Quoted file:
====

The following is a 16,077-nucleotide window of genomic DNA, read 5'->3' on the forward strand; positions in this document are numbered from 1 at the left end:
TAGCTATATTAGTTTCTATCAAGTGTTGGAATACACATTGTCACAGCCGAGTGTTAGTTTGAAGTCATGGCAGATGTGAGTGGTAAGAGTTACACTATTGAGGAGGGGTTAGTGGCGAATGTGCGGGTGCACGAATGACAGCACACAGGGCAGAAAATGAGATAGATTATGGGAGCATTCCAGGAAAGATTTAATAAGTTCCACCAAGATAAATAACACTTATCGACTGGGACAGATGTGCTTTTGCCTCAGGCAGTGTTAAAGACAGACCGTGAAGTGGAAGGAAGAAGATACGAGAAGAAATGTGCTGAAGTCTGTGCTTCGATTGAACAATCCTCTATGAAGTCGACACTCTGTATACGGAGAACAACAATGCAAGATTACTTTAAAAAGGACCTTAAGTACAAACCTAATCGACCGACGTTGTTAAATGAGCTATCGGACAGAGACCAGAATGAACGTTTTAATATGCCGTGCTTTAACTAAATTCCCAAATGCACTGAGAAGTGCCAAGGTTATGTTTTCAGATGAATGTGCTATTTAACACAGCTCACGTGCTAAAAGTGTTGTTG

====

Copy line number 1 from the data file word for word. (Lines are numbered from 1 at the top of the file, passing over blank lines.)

The following is a 16,077-nucleotide window of genomic DNA, read 5'->3' on the forward strand; positions in this document are numbered from 1 at the left end: